Within the first year of getting sick, before I even had a diagnosis, I knew that some sort of immune system problem was at the heart of whatever this mystery illness was. I saw the same pattern, over and over again, with recurring symptoms like sore throat, flu-like aches, and congestion, but it was obvious these weren't colds - the symptom pattern was exactly the same every time, signaling the start of another relapse (you learn to instinctively call them crashes pretty early - it's the perfect description). One Infectious Disease doctor told me I was just catching a lot of viruses, but I had never in my life had two viruses that were exactly the same, and now I'd had a half dozen in a year. I could predict what symptoms would occur day by day. The only thing that made sense was that my immune system wasn't working correctly.
When I finally got my diagnosis of ME/CFS, a full year after getting sick, I was hungry for information and devoured everything I could find about ME/CFS--in books, on websites, and through the other people I was gradually finding online. I discovered that my instincts had been correct and that a dysfunctional immune system is at the heart of ME/CFS. Although the exact cause of ME/CFS is still not known, its immune system abnormalities have been documented in dozens of research studies. Most experts agree that in most cases, there is some sort of infectious agent that triggers immune system dysfunction and that the dysfunctional immune system is the engine that sustains the illness and causes a cascade of domino effects in the endocrine and nervous systems that lead to our substantial and disabling symptoms.
Why Immune Dysfunction in ME/CFS is Unique
Most illnesses of the immune system fall into one of two categories. There are deficient immune system, like AIDS, where the immune system is suppressed and doesn't respond properly to infectious agents. On the other side, there are auto-immune diseases, like MS, lupus, rheumatoid arthritis, and others, where the immune system is over-active and not only over-reacts to infections but also attacks the body itself. Unfortunately, ME/CFS does not fit neatly into either of these categories. This means that established treatments for the two main types of immune problems, such as treating auto-immune disease with steroids, don't usually work for people with ME/CFS.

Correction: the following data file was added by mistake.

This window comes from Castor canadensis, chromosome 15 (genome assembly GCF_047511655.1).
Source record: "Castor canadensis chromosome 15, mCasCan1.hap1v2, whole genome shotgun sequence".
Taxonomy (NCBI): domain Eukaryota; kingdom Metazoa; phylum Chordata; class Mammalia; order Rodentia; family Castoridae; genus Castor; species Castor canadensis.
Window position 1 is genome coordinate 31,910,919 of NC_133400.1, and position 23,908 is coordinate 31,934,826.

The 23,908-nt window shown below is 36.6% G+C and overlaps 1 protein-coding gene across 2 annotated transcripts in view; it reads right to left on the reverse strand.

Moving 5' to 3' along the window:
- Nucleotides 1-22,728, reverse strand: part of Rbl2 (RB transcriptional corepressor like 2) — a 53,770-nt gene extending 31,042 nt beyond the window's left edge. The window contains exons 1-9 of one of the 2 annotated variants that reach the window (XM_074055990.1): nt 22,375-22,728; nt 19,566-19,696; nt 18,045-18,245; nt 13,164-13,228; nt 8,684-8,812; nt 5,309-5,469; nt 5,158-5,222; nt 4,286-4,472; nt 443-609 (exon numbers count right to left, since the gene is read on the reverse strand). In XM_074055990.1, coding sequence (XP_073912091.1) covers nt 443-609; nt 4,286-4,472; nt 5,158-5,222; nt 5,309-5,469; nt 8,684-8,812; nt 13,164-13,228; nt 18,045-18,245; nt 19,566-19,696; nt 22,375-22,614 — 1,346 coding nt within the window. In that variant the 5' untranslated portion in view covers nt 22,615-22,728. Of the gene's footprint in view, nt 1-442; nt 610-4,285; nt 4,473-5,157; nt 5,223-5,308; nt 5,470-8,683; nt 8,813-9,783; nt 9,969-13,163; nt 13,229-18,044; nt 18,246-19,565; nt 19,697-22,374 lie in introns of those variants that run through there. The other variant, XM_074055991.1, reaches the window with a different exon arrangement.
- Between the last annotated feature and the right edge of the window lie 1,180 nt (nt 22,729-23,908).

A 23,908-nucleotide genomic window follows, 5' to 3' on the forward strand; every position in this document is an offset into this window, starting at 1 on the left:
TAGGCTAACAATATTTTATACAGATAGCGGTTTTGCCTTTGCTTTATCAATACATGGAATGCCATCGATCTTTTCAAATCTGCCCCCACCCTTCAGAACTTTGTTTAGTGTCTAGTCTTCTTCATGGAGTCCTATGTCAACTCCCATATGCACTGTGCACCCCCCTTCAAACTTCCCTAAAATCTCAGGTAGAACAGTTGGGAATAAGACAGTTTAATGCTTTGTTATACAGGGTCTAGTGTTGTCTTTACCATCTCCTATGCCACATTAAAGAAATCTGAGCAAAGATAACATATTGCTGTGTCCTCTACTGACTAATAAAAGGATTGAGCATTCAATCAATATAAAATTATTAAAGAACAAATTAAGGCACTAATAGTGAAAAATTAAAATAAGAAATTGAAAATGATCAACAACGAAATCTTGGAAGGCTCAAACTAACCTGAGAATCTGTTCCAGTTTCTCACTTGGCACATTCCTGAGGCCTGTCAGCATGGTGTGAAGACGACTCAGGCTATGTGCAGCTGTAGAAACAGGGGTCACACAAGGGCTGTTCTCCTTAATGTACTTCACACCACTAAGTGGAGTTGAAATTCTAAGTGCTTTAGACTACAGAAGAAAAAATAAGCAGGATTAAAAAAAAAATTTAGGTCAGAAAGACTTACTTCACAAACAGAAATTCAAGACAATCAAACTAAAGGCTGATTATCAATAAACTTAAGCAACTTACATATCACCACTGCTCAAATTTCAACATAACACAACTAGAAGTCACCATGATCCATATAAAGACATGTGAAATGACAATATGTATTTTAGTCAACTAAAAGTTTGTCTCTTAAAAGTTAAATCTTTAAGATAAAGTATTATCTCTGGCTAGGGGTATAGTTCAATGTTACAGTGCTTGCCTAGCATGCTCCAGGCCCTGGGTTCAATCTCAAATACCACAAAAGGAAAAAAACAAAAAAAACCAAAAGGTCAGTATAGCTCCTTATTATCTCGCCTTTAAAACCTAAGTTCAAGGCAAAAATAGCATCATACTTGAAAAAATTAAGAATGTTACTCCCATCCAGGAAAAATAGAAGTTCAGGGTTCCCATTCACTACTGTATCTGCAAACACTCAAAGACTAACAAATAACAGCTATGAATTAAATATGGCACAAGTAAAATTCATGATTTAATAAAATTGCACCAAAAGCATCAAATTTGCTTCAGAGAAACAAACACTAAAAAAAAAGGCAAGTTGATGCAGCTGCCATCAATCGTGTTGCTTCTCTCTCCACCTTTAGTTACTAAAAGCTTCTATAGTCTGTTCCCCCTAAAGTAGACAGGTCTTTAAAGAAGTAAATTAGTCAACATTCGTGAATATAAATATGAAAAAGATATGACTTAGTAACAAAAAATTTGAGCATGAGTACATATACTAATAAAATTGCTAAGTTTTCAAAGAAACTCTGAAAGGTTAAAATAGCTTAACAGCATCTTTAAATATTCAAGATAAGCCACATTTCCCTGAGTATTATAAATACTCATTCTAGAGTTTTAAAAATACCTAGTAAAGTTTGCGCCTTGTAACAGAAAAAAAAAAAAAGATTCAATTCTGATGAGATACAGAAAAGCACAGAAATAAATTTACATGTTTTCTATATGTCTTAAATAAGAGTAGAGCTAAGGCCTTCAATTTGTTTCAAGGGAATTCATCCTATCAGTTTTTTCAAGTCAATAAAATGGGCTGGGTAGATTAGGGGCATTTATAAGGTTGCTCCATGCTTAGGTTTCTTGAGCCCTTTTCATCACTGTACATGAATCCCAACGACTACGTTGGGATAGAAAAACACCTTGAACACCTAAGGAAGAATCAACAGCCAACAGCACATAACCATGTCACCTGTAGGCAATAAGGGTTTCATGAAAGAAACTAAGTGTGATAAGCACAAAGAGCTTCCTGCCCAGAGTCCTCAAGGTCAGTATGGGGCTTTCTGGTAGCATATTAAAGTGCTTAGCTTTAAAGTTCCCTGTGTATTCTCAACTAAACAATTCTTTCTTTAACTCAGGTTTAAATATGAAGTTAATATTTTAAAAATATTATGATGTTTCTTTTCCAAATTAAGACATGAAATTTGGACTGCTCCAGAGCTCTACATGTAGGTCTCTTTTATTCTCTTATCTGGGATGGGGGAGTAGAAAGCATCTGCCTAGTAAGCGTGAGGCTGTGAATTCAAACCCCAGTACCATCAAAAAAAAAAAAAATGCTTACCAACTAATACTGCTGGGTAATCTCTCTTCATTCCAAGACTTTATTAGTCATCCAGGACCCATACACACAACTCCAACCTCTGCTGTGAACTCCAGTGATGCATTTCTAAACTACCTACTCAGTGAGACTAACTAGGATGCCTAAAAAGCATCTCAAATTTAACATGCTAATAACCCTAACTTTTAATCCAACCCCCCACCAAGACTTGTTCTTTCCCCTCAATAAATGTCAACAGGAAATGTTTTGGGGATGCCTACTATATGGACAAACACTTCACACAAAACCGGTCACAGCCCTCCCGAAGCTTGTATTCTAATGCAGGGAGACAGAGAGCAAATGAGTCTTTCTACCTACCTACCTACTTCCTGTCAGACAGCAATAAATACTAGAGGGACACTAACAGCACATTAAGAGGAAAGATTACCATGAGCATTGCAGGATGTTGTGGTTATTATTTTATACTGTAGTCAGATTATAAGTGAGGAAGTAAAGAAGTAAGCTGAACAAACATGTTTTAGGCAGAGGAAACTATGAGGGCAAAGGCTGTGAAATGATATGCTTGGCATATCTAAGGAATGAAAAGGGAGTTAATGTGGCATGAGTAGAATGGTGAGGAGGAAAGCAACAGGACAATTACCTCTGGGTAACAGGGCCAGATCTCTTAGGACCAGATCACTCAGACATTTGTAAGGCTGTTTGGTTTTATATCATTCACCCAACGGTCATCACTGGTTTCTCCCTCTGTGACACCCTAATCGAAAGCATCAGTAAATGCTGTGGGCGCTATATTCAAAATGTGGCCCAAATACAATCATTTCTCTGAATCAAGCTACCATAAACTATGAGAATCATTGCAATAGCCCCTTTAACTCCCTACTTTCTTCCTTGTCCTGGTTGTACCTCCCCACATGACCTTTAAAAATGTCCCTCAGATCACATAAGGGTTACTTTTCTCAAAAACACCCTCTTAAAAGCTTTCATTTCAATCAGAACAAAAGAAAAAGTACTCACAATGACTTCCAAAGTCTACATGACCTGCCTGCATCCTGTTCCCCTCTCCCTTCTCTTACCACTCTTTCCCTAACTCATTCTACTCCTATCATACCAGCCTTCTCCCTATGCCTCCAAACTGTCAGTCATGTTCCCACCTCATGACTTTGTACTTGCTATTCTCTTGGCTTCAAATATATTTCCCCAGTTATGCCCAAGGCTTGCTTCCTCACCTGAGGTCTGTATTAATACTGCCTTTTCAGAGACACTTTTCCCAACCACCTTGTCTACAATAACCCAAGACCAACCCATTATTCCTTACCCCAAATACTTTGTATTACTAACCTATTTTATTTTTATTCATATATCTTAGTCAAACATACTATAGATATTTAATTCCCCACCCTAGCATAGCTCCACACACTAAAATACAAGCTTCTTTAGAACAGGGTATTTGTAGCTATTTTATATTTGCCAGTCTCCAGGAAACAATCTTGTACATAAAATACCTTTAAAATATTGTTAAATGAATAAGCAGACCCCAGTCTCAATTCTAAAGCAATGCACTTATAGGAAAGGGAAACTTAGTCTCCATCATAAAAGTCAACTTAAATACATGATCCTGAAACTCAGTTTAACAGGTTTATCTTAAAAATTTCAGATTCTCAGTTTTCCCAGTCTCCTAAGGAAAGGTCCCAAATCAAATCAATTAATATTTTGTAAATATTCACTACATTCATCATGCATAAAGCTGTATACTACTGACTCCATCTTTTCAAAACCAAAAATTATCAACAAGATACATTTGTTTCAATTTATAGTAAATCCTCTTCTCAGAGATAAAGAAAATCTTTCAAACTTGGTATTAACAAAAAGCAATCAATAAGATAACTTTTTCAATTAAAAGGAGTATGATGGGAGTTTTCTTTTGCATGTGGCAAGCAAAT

One of the most fascinating things that I learned in that second year of illness was that ME/CFS has characteristics of both types of immune system disorder: parts of our immune system are over-active and parts of it are under-active. This is sometimes referred to as a Th1-Th2 imbalance or a Th2 dominance. Now, AP Biology was many years ago for me, so I'm no expert, but here is my understanding from what I have read. The Th1 and Th2 referenced above refer to two different types of T-helper cells, part of the immune system. Th2 cells generally respond to viruses and allergens, among other things, while Th1 cells respond to bacterial infections (among other things).
Note that there is not complete agreement among scientists and experts on the role of Th1 and Th2; some sources say that Th1 are responsive to viruses and Th2 to bacteria. I have stuck with this explanation here because our own personal experience fits this theory perfectly; however, it might be different for you.ME/CFS is thought to be characterized by an imbalance, where our Th2 cells dominate. This means, in simple terms, that when someone with ME/CFS is exposed to viruses or allergens, our immune systems over-react, creating the kind of cold or flu-like immune response I described above, all signs that the immune system is responding (even in a healthy person, most viral symptoms are caused by the immune system response, not by the virus itself). This is why just being exposed to someone else's cold can cause a severe crash, even though we don't actually "catch" the cold and why many of us have problems with allergies and food intolerances that we didn't have before ME/CFS.